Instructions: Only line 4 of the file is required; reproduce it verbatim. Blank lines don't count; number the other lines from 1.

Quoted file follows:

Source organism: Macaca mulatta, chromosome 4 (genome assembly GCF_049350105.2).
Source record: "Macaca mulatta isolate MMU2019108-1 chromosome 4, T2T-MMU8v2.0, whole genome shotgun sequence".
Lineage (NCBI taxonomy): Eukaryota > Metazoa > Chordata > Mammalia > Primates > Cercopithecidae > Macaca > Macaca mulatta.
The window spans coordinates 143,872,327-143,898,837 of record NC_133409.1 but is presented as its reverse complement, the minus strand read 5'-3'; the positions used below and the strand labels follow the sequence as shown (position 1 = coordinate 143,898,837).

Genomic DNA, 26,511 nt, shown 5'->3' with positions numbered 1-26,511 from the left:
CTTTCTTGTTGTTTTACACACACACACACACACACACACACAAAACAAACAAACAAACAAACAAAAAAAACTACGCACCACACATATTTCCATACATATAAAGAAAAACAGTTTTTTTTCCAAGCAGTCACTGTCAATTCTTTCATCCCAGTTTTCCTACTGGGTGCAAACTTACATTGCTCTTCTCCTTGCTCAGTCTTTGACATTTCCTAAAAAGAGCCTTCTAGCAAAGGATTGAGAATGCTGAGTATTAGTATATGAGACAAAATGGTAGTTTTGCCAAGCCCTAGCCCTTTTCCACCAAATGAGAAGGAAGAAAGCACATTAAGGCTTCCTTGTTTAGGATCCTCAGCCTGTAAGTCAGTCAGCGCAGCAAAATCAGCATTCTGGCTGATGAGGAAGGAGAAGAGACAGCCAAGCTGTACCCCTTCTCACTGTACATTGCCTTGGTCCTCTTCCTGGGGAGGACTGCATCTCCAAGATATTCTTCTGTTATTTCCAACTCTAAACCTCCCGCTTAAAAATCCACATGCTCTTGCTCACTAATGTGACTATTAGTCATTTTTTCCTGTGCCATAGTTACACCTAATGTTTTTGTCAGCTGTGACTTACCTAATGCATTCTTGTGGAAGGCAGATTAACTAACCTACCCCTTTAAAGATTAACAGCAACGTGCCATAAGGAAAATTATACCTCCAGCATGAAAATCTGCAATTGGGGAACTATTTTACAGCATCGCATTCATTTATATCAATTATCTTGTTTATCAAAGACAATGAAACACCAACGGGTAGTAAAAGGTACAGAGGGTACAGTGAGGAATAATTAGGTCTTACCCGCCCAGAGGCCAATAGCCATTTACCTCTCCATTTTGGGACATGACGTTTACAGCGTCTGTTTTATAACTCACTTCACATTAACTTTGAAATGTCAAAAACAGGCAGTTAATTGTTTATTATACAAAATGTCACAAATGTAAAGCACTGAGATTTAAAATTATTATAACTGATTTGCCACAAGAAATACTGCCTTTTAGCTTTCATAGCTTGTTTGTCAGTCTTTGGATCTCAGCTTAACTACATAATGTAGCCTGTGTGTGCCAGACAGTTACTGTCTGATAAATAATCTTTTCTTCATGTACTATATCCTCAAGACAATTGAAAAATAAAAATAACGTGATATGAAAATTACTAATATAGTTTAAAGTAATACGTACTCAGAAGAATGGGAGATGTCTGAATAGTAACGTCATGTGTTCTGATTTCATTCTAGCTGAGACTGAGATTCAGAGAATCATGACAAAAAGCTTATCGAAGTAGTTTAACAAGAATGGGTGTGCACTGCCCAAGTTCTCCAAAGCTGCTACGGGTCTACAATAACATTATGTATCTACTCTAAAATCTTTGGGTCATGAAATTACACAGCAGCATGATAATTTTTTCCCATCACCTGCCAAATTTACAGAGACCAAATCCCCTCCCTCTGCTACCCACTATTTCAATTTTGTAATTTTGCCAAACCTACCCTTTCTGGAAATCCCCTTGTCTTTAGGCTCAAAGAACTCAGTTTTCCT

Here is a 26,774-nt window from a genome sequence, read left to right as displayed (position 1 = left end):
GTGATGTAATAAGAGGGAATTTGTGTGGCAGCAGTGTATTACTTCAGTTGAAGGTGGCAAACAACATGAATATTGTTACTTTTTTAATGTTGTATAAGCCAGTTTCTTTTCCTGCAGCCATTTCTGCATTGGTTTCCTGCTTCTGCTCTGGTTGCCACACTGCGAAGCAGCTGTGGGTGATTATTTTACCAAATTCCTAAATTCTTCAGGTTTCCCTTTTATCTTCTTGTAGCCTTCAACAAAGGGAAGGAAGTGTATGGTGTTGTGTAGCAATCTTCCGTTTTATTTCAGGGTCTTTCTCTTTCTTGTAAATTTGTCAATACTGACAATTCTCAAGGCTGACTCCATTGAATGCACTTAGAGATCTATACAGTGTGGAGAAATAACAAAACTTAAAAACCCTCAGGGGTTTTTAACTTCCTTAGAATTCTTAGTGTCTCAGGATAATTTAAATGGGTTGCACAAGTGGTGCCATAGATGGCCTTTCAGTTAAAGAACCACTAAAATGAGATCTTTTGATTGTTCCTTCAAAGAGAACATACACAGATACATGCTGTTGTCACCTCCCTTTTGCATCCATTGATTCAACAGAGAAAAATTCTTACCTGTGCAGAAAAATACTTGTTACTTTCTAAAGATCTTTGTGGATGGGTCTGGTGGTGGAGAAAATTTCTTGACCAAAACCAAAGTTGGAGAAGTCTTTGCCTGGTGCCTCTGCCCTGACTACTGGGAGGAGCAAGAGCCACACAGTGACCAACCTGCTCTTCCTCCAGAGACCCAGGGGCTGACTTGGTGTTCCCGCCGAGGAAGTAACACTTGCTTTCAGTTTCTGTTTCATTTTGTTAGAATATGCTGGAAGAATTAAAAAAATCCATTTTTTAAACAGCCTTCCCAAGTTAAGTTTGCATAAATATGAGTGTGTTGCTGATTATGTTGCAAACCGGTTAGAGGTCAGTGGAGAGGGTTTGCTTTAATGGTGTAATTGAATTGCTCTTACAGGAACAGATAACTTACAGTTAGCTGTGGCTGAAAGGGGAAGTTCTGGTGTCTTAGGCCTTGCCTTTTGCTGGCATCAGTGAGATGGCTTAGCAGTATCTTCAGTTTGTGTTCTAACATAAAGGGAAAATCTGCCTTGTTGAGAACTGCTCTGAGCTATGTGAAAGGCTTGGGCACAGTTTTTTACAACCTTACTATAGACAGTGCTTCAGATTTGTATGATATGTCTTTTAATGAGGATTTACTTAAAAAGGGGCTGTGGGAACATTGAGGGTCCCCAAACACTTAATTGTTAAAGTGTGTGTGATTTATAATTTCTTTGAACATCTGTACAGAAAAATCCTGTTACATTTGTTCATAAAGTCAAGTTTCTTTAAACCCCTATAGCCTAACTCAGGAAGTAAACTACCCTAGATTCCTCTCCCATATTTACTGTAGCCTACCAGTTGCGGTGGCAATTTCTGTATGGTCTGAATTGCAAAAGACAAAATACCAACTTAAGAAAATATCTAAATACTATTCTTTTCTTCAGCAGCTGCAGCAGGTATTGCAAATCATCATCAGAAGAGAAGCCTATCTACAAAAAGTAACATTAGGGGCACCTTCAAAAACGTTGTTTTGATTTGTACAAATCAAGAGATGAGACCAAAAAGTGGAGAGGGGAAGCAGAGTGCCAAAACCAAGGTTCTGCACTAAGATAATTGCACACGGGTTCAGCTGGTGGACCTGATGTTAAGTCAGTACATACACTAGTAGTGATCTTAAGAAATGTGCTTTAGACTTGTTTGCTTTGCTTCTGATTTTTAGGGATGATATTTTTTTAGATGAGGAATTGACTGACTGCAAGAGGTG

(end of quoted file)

The window spans coordinates 143,872,327-143,898,837 of record NC_133409.1 but is presented as its reverse complement, the minus strand read 5'-3'; the positions used below and the strand labels follow the sequence as shown (position 1 = coordinate 143,898,837).